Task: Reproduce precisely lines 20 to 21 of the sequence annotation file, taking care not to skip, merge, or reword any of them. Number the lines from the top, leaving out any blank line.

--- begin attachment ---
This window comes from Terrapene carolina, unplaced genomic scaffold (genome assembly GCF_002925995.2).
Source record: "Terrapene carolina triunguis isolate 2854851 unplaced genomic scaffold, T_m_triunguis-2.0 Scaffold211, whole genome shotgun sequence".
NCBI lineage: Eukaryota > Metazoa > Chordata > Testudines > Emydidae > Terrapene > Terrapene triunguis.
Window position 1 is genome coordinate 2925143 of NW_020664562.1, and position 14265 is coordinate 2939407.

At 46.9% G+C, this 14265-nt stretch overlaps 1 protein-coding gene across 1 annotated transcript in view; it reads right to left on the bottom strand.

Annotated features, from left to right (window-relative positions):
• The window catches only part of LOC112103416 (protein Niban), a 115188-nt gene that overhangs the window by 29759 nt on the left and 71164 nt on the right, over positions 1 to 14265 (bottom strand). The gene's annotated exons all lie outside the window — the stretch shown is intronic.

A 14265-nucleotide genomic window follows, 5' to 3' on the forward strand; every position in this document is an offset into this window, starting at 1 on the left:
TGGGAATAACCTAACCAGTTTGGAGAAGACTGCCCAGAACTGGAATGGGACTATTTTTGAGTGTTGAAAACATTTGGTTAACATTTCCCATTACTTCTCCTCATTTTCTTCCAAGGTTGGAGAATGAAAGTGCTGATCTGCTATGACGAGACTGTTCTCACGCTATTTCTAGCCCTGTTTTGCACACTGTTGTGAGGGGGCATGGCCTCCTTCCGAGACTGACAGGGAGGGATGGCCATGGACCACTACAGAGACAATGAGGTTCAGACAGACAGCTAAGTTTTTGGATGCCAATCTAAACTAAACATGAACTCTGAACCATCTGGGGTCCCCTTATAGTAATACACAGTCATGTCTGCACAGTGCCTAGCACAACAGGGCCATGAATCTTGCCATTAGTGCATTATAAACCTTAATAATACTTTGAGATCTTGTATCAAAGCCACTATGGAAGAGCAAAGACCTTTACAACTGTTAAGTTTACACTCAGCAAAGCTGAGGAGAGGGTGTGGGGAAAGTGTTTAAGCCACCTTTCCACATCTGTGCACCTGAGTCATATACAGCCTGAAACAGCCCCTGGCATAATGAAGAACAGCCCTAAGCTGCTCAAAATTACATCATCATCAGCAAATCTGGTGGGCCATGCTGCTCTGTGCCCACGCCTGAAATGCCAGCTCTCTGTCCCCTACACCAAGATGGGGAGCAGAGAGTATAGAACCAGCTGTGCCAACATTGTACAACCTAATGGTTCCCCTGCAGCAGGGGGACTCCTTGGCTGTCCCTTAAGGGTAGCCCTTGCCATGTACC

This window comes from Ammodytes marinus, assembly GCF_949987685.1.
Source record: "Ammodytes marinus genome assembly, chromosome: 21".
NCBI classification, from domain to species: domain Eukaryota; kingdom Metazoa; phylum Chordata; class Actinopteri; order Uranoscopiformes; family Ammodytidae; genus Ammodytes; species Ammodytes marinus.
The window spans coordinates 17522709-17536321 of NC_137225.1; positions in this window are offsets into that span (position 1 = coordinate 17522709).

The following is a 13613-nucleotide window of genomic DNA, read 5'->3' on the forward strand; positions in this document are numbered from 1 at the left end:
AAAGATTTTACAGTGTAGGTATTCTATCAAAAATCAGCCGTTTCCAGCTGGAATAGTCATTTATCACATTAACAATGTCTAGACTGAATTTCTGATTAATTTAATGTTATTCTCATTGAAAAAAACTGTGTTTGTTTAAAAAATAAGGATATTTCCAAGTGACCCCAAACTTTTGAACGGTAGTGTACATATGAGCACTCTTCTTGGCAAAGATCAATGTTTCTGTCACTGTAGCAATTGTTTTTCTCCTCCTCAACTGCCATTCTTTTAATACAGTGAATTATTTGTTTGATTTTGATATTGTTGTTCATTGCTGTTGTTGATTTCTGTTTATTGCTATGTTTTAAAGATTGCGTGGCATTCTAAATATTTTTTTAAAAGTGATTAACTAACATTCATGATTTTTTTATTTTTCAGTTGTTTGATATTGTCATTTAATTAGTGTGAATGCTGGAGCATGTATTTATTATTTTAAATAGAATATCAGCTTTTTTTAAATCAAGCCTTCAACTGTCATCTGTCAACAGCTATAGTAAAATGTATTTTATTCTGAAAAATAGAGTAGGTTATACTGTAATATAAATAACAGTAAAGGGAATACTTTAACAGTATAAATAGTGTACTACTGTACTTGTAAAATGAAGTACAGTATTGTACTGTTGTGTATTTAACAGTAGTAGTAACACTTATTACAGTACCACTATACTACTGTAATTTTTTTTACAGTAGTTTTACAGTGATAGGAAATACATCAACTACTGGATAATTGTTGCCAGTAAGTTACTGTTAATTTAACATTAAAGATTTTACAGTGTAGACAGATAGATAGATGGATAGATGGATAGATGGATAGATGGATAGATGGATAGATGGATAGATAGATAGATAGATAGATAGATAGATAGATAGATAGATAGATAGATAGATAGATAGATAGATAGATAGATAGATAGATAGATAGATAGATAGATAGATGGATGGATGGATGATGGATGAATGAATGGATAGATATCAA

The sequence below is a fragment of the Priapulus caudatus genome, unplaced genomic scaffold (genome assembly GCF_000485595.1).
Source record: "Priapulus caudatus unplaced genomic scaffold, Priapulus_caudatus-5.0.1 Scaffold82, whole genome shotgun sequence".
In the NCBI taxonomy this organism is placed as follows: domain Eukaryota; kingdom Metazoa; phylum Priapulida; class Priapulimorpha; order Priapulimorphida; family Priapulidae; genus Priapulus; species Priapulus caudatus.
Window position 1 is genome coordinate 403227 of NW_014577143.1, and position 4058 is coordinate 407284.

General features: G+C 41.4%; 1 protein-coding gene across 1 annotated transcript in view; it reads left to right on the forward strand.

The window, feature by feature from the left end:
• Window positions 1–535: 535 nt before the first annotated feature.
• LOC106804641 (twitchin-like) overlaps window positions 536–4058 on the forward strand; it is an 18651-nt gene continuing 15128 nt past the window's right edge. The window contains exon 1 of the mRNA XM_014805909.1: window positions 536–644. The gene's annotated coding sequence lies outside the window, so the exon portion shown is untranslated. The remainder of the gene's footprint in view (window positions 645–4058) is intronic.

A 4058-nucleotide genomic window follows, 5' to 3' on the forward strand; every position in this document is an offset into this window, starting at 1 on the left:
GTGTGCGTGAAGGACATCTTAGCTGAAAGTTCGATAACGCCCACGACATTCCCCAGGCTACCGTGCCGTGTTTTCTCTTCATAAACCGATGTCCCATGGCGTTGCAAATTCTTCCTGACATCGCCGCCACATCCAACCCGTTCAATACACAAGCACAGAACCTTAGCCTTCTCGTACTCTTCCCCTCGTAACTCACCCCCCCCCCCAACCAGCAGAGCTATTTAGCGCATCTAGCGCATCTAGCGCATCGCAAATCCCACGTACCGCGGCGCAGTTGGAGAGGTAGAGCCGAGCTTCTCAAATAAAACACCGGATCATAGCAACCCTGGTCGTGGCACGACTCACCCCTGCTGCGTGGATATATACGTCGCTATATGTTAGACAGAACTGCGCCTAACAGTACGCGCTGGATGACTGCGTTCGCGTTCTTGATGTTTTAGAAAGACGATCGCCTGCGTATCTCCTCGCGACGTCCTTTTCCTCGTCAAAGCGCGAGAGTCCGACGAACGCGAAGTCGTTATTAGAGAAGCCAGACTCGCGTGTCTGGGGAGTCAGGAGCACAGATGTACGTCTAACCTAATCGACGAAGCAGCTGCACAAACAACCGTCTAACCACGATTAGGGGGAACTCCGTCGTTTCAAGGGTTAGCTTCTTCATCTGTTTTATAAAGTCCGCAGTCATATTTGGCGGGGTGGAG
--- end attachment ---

General features: G+C 41.4%; 1 protein-coding gene across 1 annotated transcript in view; it reads left to right on the forward strand.

The window, feature by feature from the left end: